Responding to the SATF Report
Earlier this week, I learned that the findings of an independent investigation of the Southern Baptist Convention’s Executive Committee had been released. The NC Baptist convention summarized the history of the investigation in this way: “The investigation was initiated by messengers at the 2021 SBC annual meeting in Nashville, Tenn. The motion, which was nearly unanimously approved, came in response to public allegations that committee members and staff defamed sex abuse survivors, bullied advocates, and resisted reforms.”
The motion required the SBC president to form a nine-member task force to hire a third-party to conduct the investigation and release a report of their findings and any attending recommendations. The task force selected Guidepost Solutions. Their full report is available here.
To understand this report, it is helpful to understand the Executive Committee. The Executive Committee is governed by Trustees approved by messengers to the SBC. The EC acts on behalf of the messengers to the Convention between convention meetings — receiving agency reports, identifying convention host cities, managing logistics for the convention meeting, and distributing funds received from the churches to the seminaries and mission agencies. When you look up the SBC online, the posted contact information leads you to people employed by the Executive Committee. One of the problems identified in this report is that some long-term EC staff kept their Trustees in the dark on some key issues.
The report confirms a pattern, on the part of key Executive Committee staff, of putting liability and public-relations concerns ahead of the well-being of survivors of sexual abuse. I am appalled and angered to learn that sex abuse survivors were ignored, dismissed, and, at times, even belittled by Executive Committee leaders. As a long-time Southern Baptist, this report has been difficult to process. For a season of my life, I worked closely with one pastor named in this report. Reading those details and realizing now what I did not know then has been absolutely gut-wrenching. It is a vivid and painful reminder to me of how vital it is to remain above reproach.
While there is much in this report that is deeply disturbing, I do find some reasons for hope. The Executive Committee has been called out by the nearly 15,000 messengers who voted to investigate it. I expect some of Guidestone’s recommendations for reform will be adopted as early as the upcoming meeting of the SBC in June. I also anticipate that longer-term structural and policy adjustments to ensure the Executive Committee does not act contrary to the expressed will of the Convention will be forthcoming.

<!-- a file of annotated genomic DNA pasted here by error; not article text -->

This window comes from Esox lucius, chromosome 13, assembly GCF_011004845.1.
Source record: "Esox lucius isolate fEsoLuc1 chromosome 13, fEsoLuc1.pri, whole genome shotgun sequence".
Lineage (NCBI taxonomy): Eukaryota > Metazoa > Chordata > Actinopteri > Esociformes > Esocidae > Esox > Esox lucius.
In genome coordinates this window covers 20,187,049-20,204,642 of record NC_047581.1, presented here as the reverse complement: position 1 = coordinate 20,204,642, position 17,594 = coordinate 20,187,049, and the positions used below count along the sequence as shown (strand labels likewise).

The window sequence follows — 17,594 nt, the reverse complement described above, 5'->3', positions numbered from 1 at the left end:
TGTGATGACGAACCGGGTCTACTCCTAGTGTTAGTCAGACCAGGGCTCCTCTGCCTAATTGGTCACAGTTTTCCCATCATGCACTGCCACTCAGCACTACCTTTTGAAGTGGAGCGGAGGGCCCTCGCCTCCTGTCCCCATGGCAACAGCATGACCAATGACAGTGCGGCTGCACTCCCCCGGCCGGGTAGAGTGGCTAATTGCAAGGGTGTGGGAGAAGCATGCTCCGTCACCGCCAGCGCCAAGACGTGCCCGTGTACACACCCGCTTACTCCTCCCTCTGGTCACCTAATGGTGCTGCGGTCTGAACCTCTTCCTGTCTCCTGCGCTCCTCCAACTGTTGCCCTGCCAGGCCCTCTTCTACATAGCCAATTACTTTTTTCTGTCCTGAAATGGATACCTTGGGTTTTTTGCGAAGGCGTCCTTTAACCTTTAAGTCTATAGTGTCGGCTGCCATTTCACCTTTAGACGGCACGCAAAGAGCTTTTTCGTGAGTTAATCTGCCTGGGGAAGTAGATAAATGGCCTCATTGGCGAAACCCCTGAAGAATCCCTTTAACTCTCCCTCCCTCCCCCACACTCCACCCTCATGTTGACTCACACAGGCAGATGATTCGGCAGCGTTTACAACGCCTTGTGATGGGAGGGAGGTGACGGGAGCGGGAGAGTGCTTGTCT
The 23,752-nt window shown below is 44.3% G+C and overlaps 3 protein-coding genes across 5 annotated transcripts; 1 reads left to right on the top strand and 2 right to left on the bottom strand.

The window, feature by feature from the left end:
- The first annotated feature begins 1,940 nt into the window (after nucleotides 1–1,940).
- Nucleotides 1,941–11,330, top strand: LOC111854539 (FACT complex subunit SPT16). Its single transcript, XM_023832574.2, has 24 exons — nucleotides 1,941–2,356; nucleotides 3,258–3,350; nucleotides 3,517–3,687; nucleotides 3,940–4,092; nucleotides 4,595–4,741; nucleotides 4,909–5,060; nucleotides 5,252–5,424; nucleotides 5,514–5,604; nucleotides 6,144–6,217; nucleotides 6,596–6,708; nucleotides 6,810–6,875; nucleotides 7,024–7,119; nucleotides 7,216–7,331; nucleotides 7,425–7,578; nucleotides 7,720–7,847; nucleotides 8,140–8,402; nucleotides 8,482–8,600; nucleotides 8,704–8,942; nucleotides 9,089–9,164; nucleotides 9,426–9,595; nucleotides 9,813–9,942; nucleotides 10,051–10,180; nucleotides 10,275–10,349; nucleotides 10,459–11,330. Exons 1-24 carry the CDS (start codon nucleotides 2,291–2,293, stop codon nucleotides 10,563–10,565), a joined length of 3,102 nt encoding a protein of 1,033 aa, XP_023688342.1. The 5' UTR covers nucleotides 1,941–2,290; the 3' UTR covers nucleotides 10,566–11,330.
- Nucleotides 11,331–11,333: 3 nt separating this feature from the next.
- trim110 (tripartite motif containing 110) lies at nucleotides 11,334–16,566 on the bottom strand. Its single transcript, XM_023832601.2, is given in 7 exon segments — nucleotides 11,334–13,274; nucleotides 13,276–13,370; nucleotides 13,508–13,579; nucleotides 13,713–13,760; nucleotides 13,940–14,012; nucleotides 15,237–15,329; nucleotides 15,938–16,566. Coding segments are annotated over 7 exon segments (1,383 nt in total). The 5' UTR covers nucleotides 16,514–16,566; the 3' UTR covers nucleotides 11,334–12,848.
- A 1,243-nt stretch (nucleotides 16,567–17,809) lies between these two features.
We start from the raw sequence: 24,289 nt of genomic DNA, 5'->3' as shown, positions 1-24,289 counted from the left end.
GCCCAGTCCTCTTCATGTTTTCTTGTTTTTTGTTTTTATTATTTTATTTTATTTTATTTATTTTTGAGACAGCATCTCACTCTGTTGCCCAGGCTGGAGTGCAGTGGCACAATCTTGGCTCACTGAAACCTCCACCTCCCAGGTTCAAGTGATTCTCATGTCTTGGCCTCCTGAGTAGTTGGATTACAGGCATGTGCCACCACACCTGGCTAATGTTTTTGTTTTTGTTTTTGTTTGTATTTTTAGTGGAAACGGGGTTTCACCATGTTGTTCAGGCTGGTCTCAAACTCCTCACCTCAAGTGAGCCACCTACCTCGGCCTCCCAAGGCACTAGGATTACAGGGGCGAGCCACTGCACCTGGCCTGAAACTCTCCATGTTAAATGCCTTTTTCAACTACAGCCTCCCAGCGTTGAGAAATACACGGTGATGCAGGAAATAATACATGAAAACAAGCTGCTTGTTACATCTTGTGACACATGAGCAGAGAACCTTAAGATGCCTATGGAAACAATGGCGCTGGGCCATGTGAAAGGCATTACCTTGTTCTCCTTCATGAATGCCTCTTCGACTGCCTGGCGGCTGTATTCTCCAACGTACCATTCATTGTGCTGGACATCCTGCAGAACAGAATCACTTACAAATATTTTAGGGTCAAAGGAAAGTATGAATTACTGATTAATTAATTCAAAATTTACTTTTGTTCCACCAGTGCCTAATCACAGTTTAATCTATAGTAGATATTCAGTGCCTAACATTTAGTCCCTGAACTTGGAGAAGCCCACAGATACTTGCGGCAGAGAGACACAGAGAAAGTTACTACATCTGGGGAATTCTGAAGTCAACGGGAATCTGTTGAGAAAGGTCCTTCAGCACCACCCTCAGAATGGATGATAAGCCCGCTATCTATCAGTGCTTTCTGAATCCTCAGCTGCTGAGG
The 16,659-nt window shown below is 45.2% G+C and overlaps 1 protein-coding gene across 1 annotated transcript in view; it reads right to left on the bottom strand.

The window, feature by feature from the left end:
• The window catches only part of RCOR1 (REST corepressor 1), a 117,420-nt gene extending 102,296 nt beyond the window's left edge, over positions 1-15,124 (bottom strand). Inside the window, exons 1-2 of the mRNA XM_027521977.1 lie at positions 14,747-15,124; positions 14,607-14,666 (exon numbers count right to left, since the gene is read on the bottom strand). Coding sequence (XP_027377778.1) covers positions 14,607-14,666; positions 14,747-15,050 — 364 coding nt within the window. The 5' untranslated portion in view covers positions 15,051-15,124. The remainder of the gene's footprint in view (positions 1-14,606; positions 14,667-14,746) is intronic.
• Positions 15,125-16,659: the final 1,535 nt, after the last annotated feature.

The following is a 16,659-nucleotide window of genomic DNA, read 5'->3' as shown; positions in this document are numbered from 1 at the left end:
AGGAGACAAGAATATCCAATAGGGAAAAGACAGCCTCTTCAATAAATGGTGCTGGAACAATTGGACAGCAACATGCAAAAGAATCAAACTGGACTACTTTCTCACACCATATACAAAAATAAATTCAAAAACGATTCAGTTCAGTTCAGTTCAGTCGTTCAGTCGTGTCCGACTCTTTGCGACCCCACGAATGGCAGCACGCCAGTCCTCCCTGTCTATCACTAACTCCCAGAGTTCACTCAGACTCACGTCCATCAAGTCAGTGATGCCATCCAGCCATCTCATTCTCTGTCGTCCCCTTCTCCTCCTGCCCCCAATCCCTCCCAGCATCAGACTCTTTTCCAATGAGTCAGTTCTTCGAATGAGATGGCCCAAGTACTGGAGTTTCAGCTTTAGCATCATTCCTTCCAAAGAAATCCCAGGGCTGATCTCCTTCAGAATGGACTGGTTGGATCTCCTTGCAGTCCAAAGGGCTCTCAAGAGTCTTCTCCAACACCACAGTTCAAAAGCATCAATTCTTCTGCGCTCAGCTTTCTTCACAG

I do not believe it is time to abandon the SBC, but we must take abuse seriously. At North Roanoke, we will continue requiring background checks for all volunteers who work with children, and we will continue requiring at least two adults in rooms with children and/or teens. Last year, we were able to install cameras in our high-traffic areas. In the future, we will add cameras to individual rooms — especially those rooms where we have children and students. As a staff, we will also continue to fulfill our moral and legal responsibility to report to the appropriate authorities any abuse that we observe, suspect, or which is shared with us. Finally, and most importantly, we will continue to guard our hearts and our actions for the good of all the people we are blessed to serve and for the sake of the gospel.
For as long as I have been a member of a local church, I have been a part of a church that voluntarily cooperates with other churches through the SBC to train pastors, teachers, counselors, and missionaries and to get the gospel of Jesus Christ to people with little to no access to it. The value of the training I received at a discounted rate at an SBC seminary is something I could never repay. The opportunity to be on the front lines of advancing the gospel all over the world through the missionaries we send out through the International Mission Board is not a privilege we should casually discard. I am hopeful that the messengers of the SBC will chart a path of hope and healing for abuse survivors and that we will maintain our commitment to be a convention of Christ-exalting churches standing on the truths of God’s Word as expressed in our statement of faith. The next convention meeting is in Anaheim, CA on June 13 –15. Please join me in praying that God would bring healing to those who have been hurt and that He would lead the messengers to the convention to honor and glorify Him in their actions.
In Christ’s abounding love,